Malcolm had to search it out. It’s by Philip Johnson, and it’s on the Telegraph blog-site. It’s cogent; and it’s worth the effort:
Parliaments have been subject to a maximum term since the Septennial Act of 1715, amended to five years by the Parliament Act of 1911, and the practice in modern times is to avoid going the full distance if at all possible. Since the war, there have been just three parliaments (1959-64, 1992-97 and 2005-2010) that have used the full five years and one other (1987-92) that almost did. The average length of a parliament over the past 60 years has been 3.7 years and this includes minority governments forced to the polls earlier than intended. Where governments have been in a position to choose, the term has almost always been around four years.
Indeed, when Asquith introduced the 1911 Act he acknowledged that the five-year maximum “would probably amount in practice to an actual working term of four years”.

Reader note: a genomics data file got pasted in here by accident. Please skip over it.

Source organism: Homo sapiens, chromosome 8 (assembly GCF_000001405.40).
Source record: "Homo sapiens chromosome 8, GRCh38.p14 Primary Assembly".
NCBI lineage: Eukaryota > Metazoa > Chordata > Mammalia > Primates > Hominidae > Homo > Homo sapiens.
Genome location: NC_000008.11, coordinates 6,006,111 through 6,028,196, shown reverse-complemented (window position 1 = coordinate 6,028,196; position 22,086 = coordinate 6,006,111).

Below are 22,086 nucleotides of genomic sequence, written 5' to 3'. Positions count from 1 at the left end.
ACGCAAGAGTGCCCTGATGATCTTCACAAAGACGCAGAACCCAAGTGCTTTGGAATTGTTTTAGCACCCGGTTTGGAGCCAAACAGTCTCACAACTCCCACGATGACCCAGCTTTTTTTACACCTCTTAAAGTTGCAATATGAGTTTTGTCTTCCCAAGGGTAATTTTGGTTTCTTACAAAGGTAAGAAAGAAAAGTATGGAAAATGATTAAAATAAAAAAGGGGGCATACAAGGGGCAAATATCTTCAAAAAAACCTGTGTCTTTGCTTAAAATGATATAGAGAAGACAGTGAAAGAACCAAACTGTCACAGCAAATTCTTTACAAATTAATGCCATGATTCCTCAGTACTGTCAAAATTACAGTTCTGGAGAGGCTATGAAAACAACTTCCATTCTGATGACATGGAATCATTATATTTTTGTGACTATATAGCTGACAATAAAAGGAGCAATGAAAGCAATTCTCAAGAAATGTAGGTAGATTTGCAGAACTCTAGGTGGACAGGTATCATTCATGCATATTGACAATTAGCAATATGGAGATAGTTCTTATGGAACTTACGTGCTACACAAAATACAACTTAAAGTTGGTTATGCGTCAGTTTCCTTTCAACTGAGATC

Having the power to fix the date of a general election gives the governing party a huge advantage over the opposition and allows for what is essentially election campaigning to be dressed up as legislation, paid for by the taxpayer, rather than by the party.
A fixed-term parliament of four years would leave no one in any doubt of the election date, which would change only if a government lost a motion of confidence in Parliament.
Notice how that has been fundamentally altered by the ConDem concordat:
- Asquith has been over-turned. The current proposal is to extend the life of a parliament longer than most over democracies.
- The no-confidence rule would be fatally weakened. Instead of the need for a defeated administration to renew its popular mandate, all that would happen is a shuffling of ministerial chairs.
- Nobody was consulted before a highly significant change in constitutional arrangements. Surely this one, as much as the little-more-than-cosmetic change from FPTP to AV, demands referendum consent?
- Presumably, if defections and by-election losses leach away the coalition support, it now becomes possible, with a stroke of the parliamentary draughtsman’s pen, to adjust the 55% rule to something else: 60 or 65%?
Verily, this is a crock.